Supercoiling is Necessary for Packaging of Bacterial DNA

An average bacterial cell is about one millionth of a meter long. The length of the single DNA molecule needed to carry the 4,000 or so genes of a bacterial cell is about one millimeter! Thus, a stretched out bacterial chromosome is a thousand times longer than a bacterial cell. The double helical DNA inside a cell must be supercoiled to make it more compact. The DNA, which is already a double helix, is twisted again, as shown in Figure 4.15. The original double helix has a right-handed twist but the supercoils twist in the opposite sense; that is, they are left-handed or "negative" supercoils. There is roughly one supercoil every 200 nucleotides in typical bacterial DNA. Negative (rather than positive) supercoiling helps promote the unwinding and strand separation necessary during replication and transcription. [Eukaryotic DNA is also negatively supercoiled, however the mechanism is rather different and involves coiling it around histone proteins as discussed below.]

Negative supercoils are introduced into the bacterial chromosome by DNA gyrase. In the absence of topoisomerase I and topoisomerase IV, the DNA becomes hyper-negatively supercoiled. The steady-state level of supercoiling in Escherichia coli is maintained by a balance between topoisomerase IV, acting in concert with topoiso-merase I, to remove excess negative supercoils and thus acting in opposition to DNA gyrase. A typical bacterial chromosome contains approximately 50 giant loops of super-coiled DNA arranged around a protein scaffold. In Figure 4.16, the single line represents a double helix of DNA and the helixes are the supercoils.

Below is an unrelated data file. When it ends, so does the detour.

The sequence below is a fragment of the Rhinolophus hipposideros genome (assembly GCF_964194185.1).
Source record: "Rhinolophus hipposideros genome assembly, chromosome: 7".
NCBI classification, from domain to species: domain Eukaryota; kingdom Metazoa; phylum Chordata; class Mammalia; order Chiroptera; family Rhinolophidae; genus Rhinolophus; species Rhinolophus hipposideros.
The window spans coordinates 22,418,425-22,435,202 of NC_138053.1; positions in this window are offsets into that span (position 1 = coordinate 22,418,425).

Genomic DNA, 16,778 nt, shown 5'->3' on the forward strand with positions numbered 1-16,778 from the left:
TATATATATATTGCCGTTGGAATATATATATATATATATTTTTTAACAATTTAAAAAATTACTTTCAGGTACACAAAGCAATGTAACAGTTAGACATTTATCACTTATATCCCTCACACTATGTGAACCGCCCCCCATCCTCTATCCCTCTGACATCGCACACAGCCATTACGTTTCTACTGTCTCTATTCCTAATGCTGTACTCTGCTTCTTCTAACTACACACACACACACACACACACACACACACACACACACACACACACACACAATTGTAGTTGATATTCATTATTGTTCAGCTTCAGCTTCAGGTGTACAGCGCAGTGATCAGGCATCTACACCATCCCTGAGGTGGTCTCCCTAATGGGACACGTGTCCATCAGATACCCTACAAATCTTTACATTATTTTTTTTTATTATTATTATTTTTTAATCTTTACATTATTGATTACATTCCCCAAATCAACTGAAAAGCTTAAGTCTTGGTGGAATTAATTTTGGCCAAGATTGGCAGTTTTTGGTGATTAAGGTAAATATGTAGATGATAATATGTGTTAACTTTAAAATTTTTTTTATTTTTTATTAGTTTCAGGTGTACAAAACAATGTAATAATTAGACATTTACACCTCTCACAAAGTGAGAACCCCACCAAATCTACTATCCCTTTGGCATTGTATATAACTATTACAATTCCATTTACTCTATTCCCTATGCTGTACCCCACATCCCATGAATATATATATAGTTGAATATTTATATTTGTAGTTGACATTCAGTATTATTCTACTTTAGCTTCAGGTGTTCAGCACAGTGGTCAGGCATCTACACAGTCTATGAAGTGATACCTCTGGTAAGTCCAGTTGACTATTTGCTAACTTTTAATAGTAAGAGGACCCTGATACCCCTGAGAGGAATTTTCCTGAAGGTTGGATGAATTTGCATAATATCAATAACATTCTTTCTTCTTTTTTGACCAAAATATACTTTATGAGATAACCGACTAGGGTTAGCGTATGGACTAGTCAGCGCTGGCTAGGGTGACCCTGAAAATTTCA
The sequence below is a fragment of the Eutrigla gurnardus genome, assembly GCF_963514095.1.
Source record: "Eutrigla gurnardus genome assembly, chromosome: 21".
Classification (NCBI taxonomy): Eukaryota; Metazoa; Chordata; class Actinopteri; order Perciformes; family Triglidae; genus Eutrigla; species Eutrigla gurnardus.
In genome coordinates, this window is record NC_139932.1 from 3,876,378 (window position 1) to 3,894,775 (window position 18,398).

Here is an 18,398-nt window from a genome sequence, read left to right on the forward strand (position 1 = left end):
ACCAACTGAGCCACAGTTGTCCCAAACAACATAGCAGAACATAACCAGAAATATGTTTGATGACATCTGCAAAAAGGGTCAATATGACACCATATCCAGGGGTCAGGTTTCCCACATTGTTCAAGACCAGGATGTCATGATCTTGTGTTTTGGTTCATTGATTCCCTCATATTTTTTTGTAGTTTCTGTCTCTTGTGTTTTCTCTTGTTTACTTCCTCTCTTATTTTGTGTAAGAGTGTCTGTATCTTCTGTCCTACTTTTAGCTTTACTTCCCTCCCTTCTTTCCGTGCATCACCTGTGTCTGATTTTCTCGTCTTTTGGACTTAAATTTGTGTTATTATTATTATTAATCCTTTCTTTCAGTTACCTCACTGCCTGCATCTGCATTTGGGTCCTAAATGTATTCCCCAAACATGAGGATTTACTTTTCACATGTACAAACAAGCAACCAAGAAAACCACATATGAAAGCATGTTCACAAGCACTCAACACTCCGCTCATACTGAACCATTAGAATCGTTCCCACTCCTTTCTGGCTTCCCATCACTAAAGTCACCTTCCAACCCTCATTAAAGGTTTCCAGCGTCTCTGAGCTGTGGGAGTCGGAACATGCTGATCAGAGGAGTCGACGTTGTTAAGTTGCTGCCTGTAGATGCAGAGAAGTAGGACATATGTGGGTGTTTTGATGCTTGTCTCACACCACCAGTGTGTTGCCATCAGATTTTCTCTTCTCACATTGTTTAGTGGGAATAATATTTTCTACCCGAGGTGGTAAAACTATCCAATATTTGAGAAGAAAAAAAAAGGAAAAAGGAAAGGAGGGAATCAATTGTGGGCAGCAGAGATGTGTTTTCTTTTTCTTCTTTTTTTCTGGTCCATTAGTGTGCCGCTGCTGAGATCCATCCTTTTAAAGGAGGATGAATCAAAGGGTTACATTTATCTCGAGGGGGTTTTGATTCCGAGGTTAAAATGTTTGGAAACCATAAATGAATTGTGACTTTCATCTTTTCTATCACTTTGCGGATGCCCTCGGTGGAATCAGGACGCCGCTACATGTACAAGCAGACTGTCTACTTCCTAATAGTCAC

bent DNA Double helical DNA that is bent due to several runs of As negative supercoiling Supercoiling with a left handed or counterclockwise twist supercoiling Higher level coiling of DNA that is already a double helix

Topoisomerases and DNA Gyrase 89

FIGURE 4.15 Supercoiling of DNA

Bacterial DNA is negatively supercoiled in addition to the twisting imposed by the double helix.

Circular DNA

Negatively supercoiled DNA

FIGURE 4.16 Supercoiling of the Bacterial Chromosome

Supercoiling of bacterial DNA results in giant loops of supercoiled DNA extending from a central scaffold.

FIGURE 4.16 Supercoiling of the Bacterial Chromosome

Supercoiling of bacterial DNA results in giant loops of supercoiled DNA extending from a central scaffold.

The bacterial chromosome consists of about 50 giant supercoiled loops of DNA.

Bacterial chromosomes and plasmids are double stranded circular DNA molecules and are often referred to as covalently closed circular DNA, or cccDNA. If one strand of a double stranded circle is nicked, the supercoiling can unravel. Such a molecule is known as an open circle.

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